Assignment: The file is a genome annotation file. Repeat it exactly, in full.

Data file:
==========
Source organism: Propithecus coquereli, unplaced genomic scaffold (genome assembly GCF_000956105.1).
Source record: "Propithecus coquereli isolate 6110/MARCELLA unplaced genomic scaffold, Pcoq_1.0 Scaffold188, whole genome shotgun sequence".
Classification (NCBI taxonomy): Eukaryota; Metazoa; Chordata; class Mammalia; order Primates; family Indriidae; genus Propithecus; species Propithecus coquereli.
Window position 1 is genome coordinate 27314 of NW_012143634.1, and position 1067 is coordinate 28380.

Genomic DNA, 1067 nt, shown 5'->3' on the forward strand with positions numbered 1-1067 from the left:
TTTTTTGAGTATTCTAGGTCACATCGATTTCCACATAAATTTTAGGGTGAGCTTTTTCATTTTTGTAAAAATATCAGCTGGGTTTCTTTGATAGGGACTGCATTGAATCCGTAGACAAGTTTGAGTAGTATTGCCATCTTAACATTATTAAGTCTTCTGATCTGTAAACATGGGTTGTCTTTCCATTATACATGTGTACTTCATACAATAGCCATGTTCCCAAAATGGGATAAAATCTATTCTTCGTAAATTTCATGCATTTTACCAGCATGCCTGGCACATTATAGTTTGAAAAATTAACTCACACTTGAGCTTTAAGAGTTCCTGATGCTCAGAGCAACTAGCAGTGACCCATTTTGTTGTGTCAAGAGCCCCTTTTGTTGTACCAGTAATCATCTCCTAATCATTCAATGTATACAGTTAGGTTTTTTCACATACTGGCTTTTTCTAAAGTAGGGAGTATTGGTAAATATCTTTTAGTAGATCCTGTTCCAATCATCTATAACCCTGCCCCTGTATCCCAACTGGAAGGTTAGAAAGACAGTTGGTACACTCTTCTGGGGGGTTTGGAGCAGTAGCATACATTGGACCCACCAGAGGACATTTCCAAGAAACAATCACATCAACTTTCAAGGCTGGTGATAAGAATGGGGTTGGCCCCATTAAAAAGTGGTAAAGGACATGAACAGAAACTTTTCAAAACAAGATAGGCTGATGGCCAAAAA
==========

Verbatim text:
Source organism: Propithecus coquereli, unplaced genomic scaffold (genome assembly GCF_000956105.1).
Source record: "Propithecus coquereli isolate 6110/MARCELLA unplaced genomic scaffold, Pcoq_1.0 Scaffold188, whole genome shotgun sequence".
Classification (NCBI taxonomy): Eukaryota; Metazoa; Chordata; class Mammalia; order Primates; family Indriidae; genus Propithecus; species Propithecus coquereli.
Window position 1 is genome coordinate 27314 of NW_012143634.1, and position 1067 is coordinate 28380.

Genomic DNA, 1067 nt, shown 5'->3' on the forward strand with positions numbered 1-1067 from the left:
TTTTTTGAGTATTCTAGGTCACATCGATTTCCACATAAATTTTAGGGTGAGCTTTTTCATTTTTGTAAAAATATCAGCTGGGTTTCTTTGATAGGGACTGCATTGAATCCGTAGACAAGTTTGAGTAGTATTGCCATCTTAACATTATTAAGTCTTCTGATCTGTAAACATGGGTTGTCTTTCCATTATACATGTGTACTTCATACAATAGCCATGTTCCCAAAATGGGATAAAATCTATTCTTCGTAAATTTCATGCATTTTACCAGCATGCCTGGCACATTATAGTTTGAAAAATTAACTCACACTTGAGCTTTAAGAGTTCCTGATGCTCAGAGCAACTAGCAGTGACCCATTTTGTTGTGTCAAGAGCCCCTTTTGTTGTACCAGTAATCATCTCCTAATCATTCAATGTATACAGTTAGGTTTTTTCACATACTGGCTTTTTCTAAAGTAGGGAGTATTGGTAAATATCTTTTAGTAGATCCTGTTCCAATCATCTATAACCCTGCCCCTGTATCCCAACTGGAAGGTTAGAAAGACAGTTGGTACACTCTTCTGGGGGGTTTGGAGCAGTAGCATACATTGGACCCACCAGAGGACATTTCCAAGAAACAATCACATCAACTTTCAAGGCTGGTGATAAGAATGGGGTTGGCCCCATTAAAAAGTGGTAAAGGACATGAACAGAAACTTTTCAAAACAAGATAGGCTGATGGCCAAAAA